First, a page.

Victims Have Rights
By: the California Office of Victim’s Services
Be free from threats and harassment
The offender cannot threaten or harass you, your relatives or any witnesses to the crime. If this happens, call your local police right away. If the offender is locked up, call the jail or prison and report what happened.
Keep your address confidential
If you were a victim or witness to child abuse, spousal abuse or a sex crime, you can ask to keep your address confidential. This means your address will not be on any form or public document. The defendant’s lawyer can have your address, but should not give it to anyone else.
Testify and help the authorities
You have the right to testify, go to any trial and help the authorities. It is illegal for someone to try to persuade or prevent you from doing these things.
Speak at the Sentencing or Parole Hearing
After the defendant enters a plea or is convicted, you have the right to ask about the sentencing recommendation and to be advised of the sentencing hearing.
Also, before the judge sentences a felony offender or, in certain cases, before a parole board makes a decision on release, you have the right to make a statement. The Victim Witness Center can help you prepare your statement. Your statement can be in person, in writing or on audio or videotape. But, video or audio taped statements must also include a written or typed transcript.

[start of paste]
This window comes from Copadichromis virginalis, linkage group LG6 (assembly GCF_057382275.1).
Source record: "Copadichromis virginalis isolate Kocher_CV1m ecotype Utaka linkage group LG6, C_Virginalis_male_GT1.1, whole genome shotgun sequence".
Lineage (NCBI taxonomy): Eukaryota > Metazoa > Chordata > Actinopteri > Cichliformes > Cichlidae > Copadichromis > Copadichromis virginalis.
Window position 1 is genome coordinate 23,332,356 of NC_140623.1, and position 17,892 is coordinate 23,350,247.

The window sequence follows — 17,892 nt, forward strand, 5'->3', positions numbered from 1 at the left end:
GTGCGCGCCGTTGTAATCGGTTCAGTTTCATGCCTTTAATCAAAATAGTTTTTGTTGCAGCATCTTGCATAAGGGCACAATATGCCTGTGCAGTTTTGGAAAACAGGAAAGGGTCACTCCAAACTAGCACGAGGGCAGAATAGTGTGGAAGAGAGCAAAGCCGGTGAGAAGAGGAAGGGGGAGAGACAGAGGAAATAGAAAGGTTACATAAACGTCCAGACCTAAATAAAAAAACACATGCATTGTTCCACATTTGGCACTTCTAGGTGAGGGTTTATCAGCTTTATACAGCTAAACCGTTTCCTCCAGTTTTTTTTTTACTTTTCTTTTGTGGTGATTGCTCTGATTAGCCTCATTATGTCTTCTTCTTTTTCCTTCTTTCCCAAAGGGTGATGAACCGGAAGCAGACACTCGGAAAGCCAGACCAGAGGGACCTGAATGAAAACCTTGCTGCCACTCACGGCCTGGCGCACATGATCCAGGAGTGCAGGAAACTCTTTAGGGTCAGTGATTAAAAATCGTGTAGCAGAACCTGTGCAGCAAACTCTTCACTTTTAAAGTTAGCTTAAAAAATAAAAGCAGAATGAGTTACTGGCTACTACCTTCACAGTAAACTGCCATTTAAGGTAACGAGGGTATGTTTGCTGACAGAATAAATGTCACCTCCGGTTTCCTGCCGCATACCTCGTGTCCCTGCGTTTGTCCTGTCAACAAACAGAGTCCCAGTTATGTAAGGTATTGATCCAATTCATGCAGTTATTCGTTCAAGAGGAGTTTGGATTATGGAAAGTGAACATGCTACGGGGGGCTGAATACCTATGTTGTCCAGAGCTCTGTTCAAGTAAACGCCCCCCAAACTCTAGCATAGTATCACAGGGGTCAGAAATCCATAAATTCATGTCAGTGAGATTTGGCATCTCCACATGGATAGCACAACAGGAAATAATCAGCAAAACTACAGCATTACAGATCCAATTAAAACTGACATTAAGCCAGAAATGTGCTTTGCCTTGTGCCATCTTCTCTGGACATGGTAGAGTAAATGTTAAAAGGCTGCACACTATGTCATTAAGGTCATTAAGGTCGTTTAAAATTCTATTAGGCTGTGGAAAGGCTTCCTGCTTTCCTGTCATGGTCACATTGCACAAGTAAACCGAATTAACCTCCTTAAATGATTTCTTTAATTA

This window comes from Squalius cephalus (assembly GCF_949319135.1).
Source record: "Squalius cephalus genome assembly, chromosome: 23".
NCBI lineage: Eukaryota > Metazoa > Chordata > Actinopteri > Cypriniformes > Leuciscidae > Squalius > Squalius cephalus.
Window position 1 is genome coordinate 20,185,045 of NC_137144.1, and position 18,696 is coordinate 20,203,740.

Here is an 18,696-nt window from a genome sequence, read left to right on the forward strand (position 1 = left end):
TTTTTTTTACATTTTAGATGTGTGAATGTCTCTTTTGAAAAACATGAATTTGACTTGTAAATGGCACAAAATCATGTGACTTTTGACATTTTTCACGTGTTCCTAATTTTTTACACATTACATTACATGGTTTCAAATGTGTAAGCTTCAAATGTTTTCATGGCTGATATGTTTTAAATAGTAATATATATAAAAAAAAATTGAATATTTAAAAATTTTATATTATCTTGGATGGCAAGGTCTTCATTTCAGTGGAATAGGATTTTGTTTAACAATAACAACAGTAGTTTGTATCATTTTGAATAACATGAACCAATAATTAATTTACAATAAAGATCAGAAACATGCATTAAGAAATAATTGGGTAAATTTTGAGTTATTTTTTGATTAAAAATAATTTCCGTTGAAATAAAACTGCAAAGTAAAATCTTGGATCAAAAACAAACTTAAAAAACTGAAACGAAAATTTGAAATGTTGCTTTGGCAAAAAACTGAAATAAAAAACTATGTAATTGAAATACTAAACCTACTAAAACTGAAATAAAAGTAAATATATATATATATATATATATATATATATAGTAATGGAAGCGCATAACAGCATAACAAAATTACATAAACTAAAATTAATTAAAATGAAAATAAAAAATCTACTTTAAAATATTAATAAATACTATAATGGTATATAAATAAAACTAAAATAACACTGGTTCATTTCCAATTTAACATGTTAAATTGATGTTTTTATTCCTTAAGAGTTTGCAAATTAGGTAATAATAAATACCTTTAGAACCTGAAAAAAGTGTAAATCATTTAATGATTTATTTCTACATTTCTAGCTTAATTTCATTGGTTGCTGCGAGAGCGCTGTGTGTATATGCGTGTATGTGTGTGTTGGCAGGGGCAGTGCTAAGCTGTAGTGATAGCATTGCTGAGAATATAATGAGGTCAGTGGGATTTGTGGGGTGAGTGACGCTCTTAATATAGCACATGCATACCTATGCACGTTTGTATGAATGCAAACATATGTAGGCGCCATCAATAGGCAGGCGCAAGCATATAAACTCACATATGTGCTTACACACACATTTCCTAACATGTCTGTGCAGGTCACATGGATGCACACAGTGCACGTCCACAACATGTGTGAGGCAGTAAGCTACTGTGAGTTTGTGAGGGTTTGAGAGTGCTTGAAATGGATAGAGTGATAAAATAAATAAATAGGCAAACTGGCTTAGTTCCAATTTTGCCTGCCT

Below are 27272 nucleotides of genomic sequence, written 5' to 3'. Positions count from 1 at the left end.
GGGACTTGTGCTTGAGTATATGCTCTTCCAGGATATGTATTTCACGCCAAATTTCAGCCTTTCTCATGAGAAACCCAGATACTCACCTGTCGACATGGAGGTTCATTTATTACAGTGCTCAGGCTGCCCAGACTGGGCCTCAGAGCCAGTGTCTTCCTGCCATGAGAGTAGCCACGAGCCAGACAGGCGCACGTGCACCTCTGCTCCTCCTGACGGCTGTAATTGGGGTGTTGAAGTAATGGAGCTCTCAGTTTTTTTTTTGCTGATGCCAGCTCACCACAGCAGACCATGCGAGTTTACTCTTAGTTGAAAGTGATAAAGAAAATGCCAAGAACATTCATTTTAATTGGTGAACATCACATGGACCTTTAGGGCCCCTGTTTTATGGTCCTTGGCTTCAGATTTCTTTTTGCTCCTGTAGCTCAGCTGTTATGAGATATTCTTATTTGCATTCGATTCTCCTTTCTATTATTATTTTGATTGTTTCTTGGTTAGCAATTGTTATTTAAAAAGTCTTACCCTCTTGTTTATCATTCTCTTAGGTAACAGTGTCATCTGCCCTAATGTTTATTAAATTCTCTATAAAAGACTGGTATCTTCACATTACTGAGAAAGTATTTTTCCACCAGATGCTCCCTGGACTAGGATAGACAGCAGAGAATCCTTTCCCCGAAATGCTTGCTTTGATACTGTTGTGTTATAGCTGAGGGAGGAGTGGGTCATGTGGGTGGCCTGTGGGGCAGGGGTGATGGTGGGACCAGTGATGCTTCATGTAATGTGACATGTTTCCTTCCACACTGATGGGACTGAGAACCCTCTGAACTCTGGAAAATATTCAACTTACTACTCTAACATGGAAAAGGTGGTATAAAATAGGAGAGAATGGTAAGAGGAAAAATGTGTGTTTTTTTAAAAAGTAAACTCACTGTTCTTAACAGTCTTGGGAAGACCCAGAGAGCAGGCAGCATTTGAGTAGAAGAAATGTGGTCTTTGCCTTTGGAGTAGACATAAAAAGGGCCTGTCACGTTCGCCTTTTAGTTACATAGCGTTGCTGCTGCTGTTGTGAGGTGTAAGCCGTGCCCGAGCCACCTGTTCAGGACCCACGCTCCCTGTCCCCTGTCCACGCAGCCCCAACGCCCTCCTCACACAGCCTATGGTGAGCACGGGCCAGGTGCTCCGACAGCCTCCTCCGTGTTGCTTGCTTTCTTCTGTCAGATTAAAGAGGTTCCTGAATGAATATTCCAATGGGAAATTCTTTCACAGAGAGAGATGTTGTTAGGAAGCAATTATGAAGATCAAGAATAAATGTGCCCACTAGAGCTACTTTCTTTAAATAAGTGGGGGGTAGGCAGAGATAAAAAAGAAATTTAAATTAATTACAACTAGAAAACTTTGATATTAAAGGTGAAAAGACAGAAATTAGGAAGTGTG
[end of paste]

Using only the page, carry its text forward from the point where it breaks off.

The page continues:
Compensation & Restitution
You (or your next of kin) can ask the court for money for the losses you suffered because of the crime. This is called restitution and is paid by the defendant. You have the right to be compensated for some crime-related losses, like: personal injury, counseling, lost wages, medical bills, funeral and burial expenses. (See Penal Code, Section 1202.4.) The judge will order the offender to pay a restitution fine. The money from this fine goes to fund the Victim Compensation Program. The fine can be from $200 to $10,000. But, restitution does not compensate for “pain and suffering.” If you want this type of compensation, you must contact a civil lawyer.
Get your property back
Some things, like cars, may be returned to you soon after the police recover them. (You may have to pay towing or storage fees.) But, the authorities can hold other things (like the clothes a rape victim was wearing or a purse that was stolen) until after the trial because they need them as evidence in court. Ask the authorities if they can take photographs of your property and keep the photos instead of the property. Ask your local Victim Witness Center for help.